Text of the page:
• Behavioral and Social Sciences - Kathy Hsinjung Li, 18, from Plano Senior High School in Plano, Texas, for her project titled "Social Pressure Susceptibility: Influence of Social Pressure and Musical Ability on Musical Preference in Adolescents."
  • Biochemistry - Li Mei, 17, from Wayzata High School in Plymouth, Minn., for the project titled "Comparative Microarray Analysis of Spinocerebellar Ataxia-1 Transgenic Mice Genome."
  • Botany - Robert Kao, 17, from Thomas Sprigg Wootton High School in Rockville, MD, for his project titled "Soybean Leachate: Potential Cancer Therapeutic Agent."
  • Chemistry - Jayanta Mohanty, 18, from Cumberland High School in Cumberland, R.I., for her project titled "Role of Electrostatics on the Dynamic of Ionic Oligomers through Random Media."
  • Computer Science - Yuanchen Zhu, 16, from Shanghai Foreign Language School in Shanghai, China, for his project titled "Real-time Continuous Levels of Detail Terrain Rendering with Nested Splitting Space."
  • Earth and Space Sciences - Ulyana Horodyskyj, 15, Padua Franciscan High School in Padua, Ohio, for her project titled "Sailing into Space: Steering Towards Mars."
  • Engineering - Ryan Patterson, 17, from Central High School in Grand Junction, Colo., for his project titled "The Sign Translator."
  • Environmental Sciences, presented by the Environmental Protection Agency - Ann Lai, 16, from Hathaway Brown School in Shaker Heights, Ohio, for her project titled "Understanding Wildfires: Study in Wood Pyrolysis and Fire Spreading Rates."
  • Gerontology, presented by the AARP Andrus Foundation - Eugenia Chu, 17, from Evans High School in Evans, Ga., for her project titled "Neuroprotection and Neurotransmitter Release by a Dopamine D3 Receptor Agonist: Potential Antiglaucoma Drug."
  • Mathematics, presented by the Panasonic Consumer Electronics Company - Matthew Satriano, 17, from Oceanside High School in Oceanside, N.Y., for his project titled "Determinantal Sequences."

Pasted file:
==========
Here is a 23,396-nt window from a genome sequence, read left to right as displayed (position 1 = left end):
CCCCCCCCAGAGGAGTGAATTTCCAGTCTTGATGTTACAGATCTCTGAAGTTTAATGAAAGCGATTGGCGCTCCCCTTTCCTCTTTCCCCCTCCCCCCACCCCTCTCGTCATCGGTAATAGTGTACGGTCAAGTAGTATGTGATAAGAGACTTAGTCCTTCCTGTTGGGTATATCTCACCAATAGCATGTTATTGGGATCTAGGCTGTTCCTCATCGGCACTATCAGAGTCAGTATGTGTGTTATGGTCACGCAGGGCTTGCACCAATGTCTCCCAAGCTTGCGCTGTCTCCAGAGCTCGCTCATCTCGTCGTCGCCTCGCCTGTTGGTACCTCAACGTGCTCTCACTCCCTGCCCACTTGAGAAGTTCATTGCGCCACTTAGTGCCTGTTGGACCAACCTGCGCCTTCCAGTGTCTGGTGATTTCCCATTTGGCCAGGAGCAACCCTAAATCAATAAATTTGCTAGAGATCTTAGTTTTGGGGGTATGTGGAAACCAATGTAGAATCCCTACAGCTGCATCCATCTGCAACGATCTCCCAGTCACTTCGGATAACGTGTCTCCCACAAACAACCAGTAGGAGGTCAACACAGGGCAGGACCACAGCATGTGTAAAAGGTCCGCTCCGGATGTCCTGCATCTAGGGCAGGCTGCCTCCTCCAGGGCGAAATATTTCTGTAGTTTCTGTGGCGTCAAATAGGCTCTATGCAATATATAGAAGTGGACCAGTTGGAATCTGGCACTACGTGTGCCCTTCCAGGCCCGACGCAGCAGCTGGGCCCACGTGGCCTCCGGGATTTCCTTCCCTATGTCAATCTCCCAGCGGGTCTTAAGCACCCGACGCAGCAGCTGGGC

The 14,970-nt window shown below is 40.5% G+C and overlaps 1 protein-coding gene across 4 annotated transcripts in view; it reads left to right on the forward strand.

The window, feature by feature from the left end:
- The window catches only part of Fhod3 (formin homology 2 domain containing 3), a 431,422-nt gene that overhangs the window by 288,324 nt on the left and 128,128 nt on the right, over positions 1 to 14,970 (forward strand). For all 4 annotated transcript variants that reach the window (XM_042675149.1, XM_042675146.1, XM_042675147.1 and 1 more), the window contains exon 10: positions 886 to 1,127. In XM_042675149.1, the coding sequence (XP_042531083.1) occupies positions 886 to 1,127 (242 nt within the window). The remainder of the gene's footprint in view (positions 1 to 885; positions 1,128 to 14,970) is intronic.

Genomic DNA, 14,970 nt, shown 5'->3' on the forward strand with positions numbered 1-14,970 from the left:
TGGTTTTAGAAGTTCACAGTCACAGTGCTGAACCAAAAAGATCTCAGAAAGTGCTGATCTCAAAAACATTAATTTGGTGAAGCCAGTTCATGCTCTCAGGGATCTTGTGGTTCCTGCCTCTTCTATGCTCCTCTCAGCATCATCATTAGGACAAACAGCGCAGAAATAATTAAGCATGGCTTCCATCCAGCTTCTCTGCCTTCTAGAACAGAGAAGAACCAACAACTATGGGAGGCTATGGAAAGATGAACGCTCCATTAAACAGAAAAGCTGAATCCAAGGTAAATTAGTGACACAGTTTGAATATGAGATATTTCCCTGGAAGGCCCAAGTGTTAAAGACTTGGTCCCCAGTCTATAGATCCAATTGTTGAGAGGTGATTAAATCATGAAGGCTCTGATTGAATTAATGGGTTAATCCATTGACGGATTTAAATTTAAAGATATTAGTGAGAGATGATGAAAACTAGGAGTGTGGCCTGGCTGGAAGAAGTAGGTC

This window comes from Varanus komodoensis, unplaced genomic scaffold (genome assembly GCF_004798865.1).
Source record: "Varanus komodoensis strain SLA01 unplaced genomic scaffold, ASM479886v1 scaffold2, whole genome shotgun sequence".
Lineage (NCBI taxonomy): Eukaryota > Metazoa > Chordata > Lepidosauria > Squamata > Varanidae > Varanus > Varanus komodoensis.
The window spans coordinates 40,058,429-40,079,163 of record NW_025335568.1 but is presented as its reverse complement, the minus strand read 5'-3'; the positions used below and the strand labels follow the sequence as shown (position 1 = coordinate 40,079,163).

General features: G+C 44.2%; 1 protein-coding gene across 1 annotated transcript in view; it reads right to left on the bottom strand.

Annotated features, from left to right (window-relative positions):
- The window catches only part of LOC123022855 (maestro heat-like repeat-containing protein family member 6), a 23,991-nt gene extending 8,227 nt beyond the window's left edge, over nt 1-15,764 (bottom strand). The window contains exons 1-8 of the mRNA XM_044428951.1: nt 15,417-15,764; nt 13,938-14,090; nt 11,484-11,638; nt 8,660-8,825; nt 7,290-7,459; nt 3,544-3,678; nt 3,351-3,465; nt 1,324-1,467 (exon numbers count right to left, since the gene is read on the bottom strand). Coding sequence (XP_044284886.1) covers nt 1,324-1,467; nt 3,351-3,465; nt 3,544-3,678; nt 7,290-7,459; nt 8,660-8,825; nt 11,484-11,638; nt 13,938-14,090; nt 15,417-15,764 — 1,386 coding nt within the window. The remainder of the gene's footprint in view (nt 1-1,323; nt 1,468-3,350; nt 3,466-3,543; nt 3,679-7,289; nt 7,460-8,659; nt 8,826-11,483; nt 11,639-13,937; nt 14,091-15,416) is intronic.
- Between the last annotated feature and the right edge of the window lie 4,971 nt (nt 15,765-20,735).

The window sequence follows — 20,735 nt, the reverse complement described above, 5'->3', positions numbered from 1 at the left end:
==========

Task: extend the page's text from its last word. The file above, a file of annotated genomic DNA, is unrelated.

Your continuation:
• Medicine and Health presented by Merck Research Laboratories - John Korman, 17, from Riverside High School in Greer, S.C., for his project titled "Comparative Effect of Black Walnut Extract on Human Breast and Cervical Cancer Lines."
  • Microbiology - Linda J. Arnade, 18, Palm Bay High School in Melbourne, Fla., for her project titled "Investigating the Role of a Common Respiratory Pathogen, Chlamydia Pneumoniae, as a Causastive Agent of Atherosclerosis via Stimulating Elevated Inducible Nitric Oxide Levels and Testing of a Possible Antibiotic Treatment for Atherosclerosis."
  • Physics - Mariangela Lisanti, 17, from Staples High School in Westport, Conn., for her project titled "Conductance Quantization in Au Nanocontacts."
  • Zoology - John Kelley, 18, from Rutherford High School in Rutherford, Fla., for his project titled "Effect of the Light Pollution on C Caretta on the Beaches of Panama City Beach, Fla."
  • Team Project, presented by Science News - Amy Tasca, 18, and Brian Ness, 18, from Winona Senior High School in Winona, Minn., for their project titled "Emu Oil Lubrication/Performance Qualities Using Dynamometer Spectrochemical/Infrared Analysis."
  • "Best Use of a Personal Computer" Award - Each of the following recipients will receive a high-performance mobile computer with an Intel Pentium III processor.
  • Yuanchen Zhu, 16, from Shanghai Foreign Language School in Shanghai, China, for his project titled "Real-Time Continuous Levels of Detail Terrain Rendering with Nested Splitting Space."
  • Yifan Zhou, 15, Zi Ye, 18, and Yinfei Zhang, 16, from No. 2 Secondary School Attached to East China Normal University in Shanghai, China, for their project titled "Assessment System of Urban Eco-Environment Based on 3-D VQ."